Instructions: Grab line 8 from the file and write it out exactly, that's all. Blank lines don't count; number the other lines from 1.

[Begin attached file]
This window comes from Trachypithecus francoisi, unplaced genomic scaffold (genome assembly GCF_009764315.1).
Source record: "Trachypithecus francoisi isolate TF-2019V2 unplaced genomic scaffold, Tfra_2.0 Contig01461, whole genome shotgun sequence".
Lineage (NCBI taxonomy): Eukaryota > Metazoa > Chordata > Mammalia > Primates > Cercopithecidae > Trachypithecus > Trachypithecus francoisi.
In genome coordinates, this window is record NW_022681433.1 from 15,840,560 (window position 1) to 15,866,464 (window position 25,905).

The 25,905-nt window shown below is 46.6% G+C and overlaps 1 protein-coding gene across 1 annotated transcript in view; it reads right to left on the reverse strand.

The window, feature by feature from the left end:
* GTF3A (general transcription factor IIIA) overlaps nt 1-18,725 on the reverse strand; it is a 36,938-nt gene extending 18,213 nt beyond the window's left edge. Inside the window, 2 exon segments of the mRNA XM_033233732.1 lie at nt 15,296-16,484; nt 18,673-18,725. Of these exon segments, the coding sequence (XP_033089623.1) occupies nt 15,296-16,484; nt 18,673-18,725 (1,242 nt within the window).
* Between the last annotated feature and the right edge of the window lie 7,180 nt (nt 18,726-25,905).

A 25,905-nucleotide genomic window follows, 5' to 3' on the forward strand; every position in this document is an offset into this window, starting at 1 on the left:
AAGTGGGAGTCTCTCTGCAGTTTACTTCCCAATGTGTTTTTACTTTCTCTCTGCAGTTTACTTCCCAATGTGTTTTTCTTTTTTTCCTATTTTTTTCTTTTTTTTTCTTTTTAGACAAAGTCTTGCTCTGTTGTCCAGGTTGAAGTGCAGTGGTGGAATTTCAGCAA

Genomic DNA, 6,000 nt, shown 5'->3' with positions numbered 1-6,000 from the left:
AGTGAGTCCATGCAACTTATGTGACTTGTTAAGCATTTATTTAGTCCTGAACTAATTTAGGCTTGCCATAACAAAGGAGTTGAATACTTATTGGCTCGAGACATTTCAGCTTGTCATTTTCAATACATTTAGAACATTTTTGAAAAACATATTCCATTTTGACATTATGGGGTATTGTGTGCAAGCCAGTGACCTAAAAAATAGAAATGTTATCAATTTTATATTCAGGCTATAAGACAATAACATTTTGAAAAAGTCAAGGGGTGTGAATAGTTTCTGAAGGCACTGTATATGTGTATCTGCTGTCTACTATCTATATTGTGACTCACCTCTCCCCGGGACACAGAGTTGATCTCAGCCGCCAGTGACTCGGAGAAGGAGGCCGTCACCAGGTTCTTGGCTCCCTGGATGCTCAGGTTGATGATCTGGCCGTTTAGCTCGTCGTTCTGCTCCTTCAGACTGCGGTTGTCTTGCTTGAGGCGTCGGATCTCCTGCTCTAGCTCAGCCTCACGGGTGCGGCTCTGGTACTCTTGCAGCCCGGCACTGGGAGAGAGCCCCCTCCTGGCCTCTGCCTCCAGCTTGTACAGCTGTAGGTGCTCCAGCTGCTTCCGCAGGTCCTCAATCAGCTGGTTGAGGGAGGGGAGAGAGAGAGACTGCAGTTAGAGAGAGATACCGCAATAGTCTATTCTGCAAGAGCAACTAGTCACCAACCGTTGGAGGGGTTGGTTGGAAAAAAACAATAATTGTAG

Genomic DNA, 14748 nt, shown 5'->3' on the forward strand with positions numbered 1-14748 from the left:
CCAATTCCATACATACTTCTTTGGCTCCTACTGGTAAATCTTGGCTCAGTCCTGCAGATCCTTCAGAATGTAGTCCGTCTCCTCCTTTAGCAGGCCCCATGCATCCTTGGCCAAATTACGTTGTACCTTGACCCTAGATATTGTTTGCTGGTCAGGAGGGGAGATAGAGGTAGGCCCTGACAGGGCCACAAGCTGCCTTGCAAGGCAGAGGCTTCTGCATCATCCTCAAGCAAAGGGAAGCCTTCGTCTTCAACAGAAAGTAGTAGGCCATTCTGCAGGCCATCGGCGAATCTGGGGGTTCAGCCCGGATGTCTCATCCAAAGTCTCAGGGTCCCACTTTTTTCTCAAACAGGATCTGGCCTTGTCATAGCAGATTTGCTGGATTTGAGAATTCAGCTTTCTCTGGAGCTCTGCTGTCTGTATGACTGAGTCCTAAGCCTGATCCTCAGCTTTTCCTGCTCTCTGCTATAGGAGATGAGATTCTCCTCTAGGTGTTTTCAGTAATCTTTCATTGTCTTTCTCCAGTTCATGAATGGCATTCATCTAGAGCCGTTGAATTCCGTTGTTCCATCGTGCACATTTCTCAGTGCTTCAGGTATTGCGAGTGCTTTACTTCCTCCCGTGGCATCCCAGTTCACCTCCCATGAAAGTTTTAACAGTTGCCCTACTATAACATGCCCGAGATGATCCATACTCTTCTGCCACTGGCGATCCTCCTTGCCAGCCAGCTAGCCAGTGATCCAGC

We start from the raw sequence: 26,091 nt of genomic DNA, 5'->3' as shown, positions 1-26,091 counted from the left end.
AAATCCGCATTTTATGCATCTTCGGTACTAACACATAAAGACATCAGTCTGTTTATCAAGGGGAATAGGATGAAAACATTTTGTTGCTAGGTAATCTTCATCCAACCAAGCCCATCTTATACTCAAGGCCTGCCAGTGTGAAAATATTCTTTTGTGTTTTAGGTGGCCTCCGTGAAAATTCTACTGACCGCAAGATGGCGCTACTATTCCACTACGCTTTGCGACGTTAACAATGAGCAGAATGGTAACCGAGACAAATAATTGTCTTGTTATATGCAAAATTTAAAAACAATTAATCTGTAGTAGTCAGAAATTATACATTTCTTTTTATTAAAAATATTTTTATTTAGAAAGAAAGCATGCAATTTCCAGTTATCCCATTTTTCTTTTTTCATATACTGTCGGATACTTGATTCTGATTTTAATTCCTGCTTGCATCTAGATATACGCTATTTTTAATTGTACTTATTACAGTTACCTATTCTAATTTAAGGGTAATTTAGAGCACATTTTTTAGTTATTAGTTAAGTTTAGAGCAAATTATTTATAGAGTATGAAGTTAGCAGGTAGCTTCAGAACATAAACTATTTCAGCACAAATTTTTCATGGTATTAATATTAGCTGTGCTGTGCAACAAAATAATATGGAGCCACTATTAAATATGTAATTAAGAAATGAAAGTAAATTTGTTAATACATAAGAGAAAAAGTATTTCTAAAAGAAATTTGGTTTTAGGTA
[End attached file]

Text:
* Between the last annotated feature and the right edge of the window lie 7,180 nt (nt 18,726-25,905).